The Snowball effect, the Domino effect, and even the Streisand effect all demonstrate the accretive impact of small changes.  Though without a catchy metaphor, the tendency of Circuit splits to attract new and deviating opinions fits the concept—particularly as applied to the deepening rift between Circuits over the constitutionality of United States Trustee fee increases in the Bankruptcy Judgeship Act of 2017 (the “2017 Amendment”).  A recent ruling from the United States Bankruptcy Court for the Southern District of Ohio brings the United States Court of Appeals for the Sixth Circuit a step closer to addressing the issue over a ninth month period in which quarterly fees differed among bankruptcy cases subject to the United States Trustee Program and the Bankruptcy Administrator Program.  The constitutionality of this brief disparity has already divided the Second, the Fourth, and the Fifth Circuits.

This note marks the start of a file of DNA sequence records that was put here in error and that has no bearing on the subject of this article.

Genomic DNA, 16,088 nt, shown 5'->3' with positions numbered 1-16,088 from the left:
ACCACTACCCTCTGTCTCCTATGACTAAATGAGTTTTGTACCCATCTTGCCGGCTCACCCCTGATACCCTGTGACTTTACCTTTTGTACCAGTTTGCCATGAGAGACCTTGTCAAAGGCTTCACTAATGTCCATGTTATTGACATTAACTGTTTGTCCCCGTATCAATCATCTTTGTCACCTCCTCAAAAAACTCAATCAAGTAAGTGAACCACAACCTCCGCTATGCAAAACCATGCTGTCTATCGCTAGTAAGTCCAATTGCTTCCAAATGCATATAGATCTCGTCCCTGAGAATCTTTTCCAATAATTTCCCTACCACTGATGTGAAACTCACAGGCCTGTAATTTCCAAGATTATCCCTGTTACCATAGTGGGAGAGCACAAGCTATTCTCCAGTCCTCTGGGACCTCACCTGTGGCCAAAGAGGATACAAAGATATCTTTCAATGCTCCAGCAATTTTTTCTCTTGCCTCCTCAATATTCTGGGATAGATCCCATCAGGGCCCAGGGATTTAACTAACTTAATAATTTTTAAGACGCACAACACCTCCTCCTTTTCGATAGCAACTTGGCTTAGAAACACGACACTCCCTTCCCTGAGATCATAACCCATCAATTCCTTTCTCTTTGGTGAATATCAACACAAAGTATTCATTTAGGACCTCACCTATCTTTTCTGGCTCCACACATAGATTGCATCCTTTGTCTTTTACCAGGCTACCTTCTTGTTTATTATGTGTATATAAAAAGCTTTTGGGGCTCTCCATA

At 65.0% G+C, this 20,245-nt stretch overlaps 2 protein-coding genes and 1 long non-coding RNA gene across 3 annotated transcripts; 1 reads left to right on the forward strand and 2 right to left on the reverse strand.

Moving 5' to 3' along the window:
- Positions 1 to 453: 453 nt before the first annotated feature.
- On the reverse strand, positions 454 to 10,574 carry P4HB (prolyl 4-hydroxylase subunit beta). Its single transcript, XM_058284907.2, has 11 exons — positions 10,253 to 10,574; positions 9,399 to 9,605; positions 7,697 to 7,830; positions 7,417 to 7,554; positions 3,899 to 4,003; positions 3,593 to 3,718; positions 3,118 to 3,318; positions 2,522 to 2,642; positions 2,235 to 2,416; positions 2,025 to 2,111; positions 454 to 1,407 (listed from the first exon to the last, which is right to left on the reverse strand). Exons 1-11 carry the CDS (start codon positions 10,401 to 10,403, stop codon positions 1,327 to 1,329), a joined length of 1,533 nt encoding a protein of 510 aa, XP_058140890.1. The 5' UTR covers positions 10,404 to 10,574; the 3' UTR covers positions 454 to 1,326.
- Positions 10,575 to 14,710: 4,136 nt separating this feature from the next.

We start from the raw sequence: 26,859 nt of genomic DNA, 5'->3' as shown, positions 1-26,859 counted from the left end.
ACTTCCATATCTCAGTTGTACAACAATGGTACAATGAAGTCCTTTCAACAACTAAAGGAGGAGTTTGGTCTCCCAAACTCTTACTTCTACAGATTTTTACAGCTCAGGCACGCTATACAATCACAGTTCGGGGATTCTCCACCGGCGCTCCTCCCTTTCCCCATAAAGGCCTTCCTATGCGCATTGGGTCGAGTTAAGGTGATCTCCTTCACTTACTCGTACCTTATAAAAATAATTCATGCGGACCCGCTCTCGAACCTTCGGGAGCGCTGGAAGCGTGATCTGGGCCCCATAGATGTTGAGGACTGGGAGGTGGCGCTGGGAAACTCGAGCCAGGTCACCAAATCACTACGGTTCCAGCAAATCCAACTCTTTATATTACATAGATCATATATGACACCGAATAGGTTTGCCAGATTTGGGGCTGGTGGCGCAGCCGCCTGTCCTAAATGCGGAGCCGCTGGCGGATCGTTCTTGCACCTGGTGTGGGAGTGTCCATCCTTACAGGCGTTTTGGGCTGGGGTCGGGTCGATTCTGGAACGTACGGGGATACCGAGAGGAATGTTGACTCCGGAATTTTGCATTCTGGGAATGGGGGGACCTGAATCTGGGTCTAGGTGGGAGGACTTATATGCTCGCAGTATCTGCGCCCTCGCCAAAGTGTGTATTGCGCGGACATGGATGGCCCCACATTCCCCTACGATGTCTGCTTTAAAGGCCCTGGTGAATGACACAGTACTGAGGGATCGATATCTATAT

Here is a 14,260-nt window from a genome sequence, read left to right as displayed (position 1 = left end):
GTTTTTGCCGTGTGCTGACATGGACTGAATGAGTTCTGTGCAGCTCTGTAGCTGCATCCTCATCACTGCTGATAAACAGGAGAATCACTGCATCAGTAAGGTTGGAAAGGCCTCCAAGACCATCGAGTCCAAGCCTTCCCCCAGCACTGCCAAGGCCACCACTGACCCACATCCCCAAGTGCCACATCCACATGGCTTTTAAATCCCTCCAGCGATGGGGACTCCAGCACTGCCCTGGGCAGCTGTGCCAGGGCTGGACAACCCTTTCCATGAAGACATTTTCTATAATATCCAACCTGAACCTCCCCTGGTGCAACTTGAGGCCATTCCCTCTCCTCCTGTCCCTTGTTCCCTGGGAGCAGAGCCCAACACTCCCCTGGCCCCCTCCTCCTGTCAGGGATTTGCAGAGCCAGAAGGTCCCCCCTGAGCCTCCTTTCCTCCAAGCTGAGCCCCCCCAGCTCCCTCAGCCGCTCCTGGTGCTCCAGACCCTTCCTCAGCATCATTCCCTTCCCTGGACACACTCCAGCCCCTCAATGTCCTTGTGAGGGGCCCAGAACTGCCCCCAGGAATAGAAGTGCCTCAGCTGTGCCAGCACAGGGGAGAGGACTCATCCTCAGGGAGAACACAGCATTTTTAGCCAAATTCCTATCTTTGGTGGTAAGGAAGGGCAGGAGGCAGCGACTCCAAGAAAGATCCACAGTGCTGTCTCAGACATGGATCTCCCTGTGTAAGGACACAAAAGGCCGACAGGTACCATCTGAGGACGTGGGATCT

The Judgeship Act of 2017

The administration of bankruptcy cases within the United States is overseen by two programs: the United States Trustee Program and the United States Bankruptcy Administrator Program.  The United States Trustee Program, a branch of the United States Department of Justice, is, by far, the most common administration program and oversees bankruptcy cases in 88 of the 94 federal judicial districts.  The six holdouts—all districts in Alabama and North Carolina—remain under the purview of the Bankruptcy Administrator Program, which is ultimately supervised by the United States Judicial Conference (the “Judicial Conference”).